Ramesseum Or Mortuary Temple Of Ramses I ICurrently Closed
- Address: West Bank, Luxor, Egypt
- Timings: 06:00 am - 06:00 pm Details
- Ticket Price: 25 EGP
- Time Required: 01:00 Hrs
- Tags: Religious Site, Temple, Family And Kids
One of the largest and best preserved temples of Luxor, this million year old mansion is located in the Theban necropolis in Upper Egypt, across the River Nile. History says the temple belonged to the great warrior king Ramesses II. A tour into the temple will let you get a glimpse of the fallen colossus that inspired Bysshe Shelleys to write the poem, Ozymandias. The first and second pylon depicts battle scenes from the Battle of Qadesh. Behind the pylon, the ruins of the huge court remain. The complex also includes the palace of the king, store rooms and granaries, built by mud brick.
- The temple is open everyday.
- 50% reduction is given to the bearer of International Student ID Card.
- There is rest house near the temple where you can stay.
- For Egyptian – 2 E£
- From Luxor-east, local ferry boat (near the entrance of Luxor Temple) runs from the Corniche is available. However, you need to take a taxi once you reach the west bank.
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27.31% of people who visit Luxor include Ramesseum Or Mortuary Temple Of Ramses I I in their plan
2 PM - 3 PM
50% of people start their Ramesseum Or Mortuary Temple Of Ramses I I visit around 2 PM - 3 PM
People usually take around 1 Hr to see Ramesseum Or Mortuary Temple Of Ramses I I
95% of people prefer to travel by car while visiting Ramesseum Or Mortuary Temple Of Ramses I I
Beautiful. ..amazing :) (Y)
The Ramesseum is the memorial temple (or mortuary temple) of Pharaoh Ramesses II ("Ramesses the Great", also spelled "Ramses" and "Rameses"). It is located in the Theban necropolis in Upper Egypt, across the River Nile from the modern city of Luxor. The name – or at least its French form, Rhamesséion – was coined by Jean-François Champollion, who visited the ruins of the site in 1829 and first identified the hieroglyphs making up Ramesses's names and titles on the walls. It was originally called the House of millions of years of Usermaatra-setepenra that unites with Thebes-the-city in the domain of Amon. Usermaatra-setepenra was the prenomen of Ramesses Laser scanned point cloud image of a headless Osiris pillar, second court, from a CyArk/Supreme Council of Antiquities research partnership Ramesses II modified, usurped, or constructed many buildings from the ground up, and the most splendid of these, in accordance with New Kingdom royal burial practices, would have been his memorial temple: a place of worship dedicated to pharaoh, god on earth, where his memory would have been kept alive after his death. Surviving records indicate that work on the project began shortly after the start of his reign and continued for 20 years. The design of Ramesses's mortuary temple adheres to the standard canons of New Kingdom temple architecture. Oriented northwest and southeast, the temple itself comprised two stone pylons (gateways, some 60 m wide), one after the other, each leading into a courtyard. Beyond the second courtyard, at the centre of the complex, was a covered 48-column hypostyle hall, surrounding the inner sanctuary. An enormous pylon stood before the first court, with the royal palace at the left and the gigantic statue of the king looming up at the back. As was customary, the pylons and outer walls were decorated with scenes commemorating pharaoh's military victories and leaving due record of his dedication to, and kinship with, the gods. In Ramesses's case, much importance is placed on the Battle of Kadesh (ca. 1274 BC); more intriguingly, however, one block atop the first pylon records his pillaging, in the eighth year of his reign, a city called "Shalem", which may or may not have been Jerusalem. The scenes of the great pharaoh and his army triumphing over the Hittite forces fleeing before Kadesh, as portrayed in the canons of the "epic poem of Pentaur", can still be seen on the pylon. Only fragments of the base and torso remain of the syenite statue of the enthroned pharaoh, 62 feet (19 metres) high and weighing more than 1000 tons.] This was alleged to have been transported 170 miles over land. This is the largest remaining colossal statue (except statues done in situ) in the world. However fragments of 4 granite Colossi of Ramses were found in Tanis (northern Egypt). Estimated height is 69 to 92 feet (21 to 28 meters). Like four of the six colossi of Amenhotep III (Colossi of Memnon) there are no longer complete remains so it is based partly on unconfirmed estimates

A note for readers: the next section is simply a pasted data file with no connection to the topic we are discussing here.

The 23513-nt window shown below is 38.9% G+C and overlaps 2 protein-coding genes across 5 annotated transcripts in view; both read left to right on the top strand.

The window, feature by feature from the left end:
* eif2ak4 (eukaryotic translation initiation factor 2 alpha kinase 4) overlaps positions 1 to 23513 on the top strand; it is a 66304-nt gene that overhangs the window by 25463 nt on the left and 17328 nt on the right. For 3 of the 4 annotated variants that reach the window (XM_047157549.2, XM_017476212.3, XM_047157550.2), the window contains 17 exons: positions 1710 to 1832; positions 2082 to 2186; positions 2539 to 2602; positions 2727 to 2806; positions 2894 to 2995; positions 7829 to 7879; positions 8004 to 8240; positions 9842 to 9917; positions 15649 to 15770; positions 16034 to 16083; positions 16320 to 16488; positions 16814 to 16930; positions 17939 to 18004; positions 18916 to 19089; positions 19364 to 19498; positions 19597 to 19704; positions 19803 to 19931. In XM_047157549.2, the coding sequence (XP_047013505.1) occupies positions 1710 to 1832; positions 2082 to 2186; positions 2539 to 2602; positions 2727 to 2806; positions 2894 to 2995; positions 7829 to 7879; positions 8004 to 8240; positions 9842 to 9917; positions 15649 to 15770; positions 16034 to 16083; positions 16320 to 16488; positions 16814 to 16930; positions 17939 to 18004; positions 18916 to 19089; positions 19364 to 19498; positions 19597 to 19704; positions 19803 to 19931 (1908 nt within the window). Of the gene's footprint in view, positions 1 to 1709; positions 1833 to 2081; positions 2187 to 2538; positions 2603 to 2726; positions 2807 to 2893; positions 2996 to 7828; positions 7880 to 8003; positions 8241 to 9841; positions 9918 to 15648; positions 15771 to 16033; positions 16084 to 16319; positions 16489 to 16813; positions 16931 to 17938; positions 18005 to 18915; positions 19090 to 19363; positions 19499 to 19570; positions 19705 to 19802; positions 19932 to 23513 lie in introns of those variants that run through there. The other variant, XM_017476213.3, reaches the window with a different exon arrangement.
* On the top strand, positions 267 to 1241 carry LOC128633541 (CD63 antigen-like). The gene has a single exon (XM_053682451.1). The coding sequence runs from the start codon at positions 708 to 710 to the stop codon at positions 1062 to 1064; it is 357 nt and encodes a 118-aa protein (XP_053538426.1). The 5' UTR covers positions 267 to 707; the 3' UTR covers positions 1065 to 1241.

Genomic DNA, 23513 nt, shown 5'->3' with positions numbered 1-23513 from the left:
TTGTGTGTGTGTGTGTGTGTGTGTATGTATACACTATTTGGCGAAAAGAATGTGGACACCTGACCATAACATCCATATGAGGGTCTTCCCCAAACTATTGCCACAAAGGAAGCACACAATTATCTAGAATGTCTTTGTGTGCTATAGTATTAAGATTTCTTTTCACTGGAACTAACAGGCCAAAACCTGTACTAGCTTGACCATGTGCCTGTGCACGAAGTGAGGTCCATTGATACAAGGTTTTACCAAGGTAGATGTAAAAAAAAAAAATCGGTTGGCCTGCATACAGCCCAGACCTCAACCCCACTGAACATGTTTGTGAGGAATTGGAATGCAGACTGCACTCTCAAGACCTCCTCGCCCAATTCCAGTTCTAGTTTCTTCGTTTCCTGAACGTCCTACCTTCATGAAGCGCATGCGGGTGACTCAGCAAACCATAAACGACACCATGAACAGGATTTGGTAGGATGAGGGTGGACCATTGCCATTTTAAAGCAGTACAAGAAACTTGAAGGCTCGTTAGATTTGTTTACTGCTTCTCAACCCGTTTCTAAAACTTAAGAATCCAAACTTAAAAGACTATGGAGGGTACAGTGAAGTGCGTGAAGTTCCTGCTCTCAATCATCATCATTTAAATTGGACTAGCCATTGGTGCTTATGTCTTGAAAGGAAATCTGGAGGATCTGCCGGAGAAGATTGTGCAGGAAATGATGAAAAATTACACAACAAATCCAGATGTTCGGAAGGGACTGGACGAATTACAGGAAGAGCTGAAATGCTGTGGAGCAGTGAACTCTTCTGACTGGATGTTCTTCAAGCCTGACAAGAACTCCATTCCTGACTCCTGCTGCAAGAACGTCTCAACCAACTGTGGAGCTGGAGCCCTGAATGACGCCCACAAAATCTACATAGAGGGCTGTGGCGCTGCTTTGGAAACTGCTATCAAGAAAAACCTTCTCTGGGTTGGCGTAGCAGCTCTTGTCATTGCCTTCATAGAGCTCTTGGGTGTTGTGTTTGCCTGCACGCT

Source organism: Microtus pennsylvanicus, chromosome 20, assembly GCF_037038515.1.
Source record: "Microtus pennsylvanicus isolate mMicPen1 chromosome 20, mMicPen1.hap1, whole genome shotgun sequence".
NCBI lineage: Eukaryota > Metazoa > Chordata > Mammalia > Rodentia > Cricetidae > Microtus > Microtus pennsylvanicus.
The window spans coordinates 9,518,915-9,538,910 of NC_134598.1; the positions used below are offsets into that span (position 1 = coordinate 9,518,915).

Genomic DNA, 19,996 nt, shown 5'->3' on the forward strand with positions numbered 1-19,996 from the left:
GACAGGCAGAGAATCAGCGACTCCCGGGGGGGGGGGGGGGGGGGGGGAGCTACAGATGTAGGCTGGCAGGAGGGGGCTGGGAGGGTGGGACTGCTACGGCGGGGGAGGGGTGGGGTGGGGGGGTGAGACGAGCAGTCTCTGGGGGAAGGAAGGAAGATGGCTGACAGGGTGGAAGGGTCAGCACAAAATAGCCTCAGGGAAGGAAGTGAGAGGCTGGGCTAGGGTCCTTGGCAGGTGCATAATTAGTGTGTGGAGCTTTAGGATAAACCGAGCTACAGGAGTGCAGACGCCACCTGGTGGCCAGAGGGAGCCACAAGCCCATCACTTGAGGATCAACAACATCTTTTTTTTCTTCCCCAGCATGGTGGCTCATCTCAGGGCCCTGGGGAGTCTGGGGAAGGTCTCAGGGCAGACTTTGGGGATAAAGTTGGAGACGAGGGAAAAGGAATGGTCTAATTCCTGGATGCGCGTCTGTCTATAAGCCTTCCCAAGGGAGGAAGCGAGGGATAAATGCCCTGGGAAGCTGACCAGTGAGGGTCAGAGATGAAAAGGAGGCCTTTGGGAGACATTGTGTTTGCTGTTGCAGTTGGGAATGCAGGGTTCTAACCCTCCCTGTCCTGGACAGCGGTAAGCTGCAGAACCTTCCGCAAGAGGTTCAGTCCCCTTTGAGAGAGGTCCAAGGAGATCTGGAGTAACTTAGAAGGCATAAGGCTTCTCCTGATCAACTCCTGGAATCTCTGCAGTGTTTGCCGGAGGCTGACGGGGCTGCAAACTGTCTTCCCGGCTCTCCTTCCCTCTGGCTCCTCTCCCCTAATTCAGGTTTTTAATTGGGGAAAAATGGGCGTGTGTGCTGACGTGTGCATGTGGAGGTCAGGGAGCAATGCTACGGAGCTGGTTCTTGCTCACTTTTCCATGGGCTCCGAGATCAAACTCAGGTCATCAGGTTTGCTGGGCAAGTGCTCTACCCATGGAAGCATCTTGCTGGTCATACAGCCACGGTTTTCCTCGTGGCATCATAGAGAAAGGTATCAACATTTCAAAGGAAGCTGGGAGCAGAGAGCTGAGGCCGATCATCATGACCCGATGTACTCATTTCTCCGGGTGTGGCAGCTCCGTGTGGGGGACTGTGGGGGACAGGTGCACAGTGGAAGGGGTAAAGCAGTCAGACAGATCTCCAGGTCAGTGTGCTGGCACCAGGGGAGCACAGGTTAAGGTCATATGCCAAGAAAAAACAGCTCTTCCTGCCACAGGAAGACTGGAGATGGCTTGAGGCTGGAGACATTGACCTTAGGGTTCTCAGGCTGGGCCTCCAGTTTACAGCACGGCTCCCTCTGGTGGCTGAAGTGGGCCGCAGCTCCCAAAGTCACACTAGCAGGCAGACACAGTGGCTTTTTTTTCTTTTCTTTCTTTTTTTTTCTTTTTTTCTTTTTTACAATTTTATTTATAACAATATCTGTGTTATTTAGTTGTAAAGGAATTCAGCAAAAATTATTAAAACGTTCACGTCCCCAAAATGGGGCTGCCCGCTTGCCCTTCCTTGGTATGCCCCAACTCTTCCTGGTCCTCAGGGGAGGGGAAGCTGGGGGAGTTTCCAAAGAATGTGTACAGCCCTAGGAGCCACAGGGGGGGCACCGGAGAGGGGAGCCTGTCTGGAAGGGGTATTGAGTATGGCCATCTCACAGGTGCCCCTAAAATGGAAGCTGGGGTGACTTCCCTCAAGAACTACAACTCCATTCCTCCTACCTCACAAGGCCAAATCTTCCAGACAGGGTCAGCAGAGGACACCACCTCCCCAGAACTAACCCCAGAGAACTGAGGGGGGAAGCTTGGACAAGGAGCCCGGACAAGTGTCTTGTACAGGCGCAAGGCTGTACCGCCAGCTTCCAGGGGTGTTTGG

Another magical site that I enjoyed as Ramses II the great temple.
The place was beutiful!
For great stature of a pharaoh like Ramesses II the Great, his mortuary temple seemed rather deserted and devoid of tourists, touts and 'bazaar'. We were the only tourists strolling the temple compound in a sunny, winter afternoon.